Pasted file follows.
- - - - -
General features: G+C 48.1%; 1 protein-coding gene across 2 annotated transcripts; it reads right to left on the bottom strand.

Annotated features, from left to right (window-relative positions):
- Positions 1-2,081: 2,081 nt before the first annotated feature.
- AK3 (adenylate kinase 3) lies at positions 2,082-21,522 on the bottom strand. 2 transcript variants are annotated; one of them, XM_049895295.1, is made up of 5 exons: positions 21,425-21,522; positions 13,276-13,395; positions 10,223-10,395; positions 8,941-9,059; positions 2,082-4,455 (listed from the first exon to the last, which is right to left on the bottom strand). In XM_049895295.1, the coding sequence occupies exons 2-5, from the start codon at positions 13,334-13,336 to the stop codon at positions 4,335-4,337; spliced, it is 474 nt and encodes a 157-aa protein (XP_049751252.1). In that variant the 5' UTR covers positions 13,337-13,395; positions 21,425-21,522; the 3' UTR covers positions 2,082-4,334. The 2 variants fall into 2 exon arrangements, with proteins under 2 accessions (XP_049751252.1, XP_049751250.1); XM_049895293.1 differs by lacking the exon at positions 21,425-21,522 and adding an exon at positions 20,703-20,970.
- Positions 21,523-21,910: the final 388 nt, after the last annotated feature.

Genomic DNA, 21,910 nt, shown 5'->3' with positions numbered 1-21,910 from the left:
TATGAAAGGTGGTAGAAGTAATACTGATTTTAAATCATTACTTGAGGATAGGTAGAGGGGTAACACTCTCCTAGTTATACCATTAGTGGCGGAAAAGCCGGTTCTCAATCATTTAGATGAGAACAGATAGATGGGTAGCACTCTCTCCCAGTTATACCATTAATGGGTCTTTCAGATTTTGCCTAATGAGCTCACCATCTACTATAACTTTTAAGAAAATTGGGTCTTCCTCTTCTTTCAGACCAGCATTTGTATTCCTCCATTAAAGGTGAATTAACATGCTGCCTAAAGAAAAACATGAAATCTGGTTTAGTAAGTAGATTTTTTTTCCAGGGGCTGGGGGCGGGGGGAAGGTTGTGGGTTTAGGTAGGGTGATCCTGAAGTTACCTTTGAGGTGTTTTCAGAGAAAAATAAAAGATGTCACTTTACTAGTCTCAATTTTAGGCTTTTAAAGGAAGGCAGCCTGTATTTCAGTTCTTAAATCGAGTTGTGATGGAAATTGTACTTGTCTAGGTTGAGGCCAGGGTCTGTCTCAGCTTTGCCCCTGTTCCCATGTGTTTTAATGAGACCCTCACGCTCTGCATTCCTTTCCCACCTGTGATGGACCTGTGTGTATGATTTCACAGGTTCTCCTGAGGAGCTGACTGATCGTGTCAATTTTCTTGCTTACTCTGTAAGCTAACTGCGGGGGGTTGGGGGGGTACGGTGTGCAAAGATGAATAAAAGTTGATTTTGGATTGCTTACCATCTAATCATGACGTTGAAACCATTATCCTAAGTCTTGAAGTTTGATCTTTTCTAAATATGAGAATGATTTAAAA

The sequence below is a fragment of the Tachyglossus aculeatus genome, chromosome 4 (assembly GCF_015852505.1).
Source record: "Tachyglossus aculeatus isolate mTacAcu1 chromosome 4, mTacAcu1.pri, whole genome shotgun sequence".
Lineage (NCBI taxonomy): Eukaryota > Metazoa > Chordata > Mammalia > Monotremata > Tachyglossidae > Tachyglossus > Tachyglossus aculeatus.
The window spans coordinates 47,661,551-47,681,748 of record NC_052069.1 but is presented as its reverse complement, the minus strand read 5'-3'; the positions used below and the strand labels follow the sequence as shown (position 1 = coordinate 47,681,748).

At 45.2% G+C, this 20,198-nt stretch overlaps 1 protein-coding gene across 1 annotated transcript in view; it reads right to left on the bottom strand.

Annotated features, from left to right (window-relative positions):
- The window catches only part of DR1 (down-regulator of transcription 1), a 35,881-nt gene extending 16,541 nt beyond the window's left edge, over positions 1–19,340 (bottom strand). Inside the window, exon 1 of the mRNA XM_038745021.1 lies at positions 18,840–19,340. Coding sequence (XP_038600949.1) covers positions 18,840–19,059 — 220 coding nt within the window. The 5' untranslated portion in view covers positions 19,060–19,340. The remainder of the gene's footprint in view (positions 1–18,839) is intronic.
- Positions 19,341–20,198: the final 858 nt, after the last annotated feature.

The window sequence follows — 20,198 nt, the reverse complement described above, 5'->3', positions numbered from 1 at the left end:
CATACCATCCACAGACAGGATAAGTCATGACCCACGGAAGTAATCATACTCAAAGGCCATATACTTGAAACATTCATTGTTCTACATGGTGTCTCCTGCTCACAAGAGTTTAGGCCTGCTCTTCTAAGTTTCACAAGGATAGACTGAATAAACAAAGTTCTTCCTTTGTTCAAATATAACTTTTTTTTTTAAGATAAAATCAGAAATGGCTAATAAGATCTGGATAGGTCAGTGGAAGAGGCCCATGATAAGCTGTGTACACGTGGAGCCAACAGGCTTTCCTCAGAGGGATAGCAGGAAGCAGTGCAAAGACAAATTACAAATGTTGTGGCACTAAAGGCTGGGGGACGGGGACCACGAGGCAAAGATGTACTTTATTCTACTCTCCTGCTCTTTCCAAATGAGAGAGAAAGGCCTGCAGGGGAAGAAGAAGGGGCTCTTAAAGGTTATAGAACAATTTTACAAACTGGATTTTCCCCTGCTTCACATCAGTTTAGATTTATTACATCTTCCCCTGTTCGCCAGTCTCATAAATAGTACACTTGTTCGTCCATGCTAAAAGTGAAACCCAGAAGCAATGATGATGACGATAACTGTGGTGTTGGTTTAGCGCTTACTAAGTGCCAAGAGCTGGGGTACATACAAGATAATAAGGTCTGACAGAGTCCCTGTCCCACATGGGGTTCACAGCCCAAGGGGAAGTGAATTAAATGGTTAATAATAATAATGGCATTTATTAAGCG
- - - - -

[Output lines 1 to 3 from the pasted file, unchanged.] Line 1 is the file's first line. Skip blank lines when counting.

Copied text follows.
General features: G+C 48.1%; 1 protein-coding gene across 2 annotated transcripts; it reads right to left on the bottom strand.

Annotated features, from left to right (window-relative positions):
- Positions 1-2,081: 2,081 nt before the first annotated feature.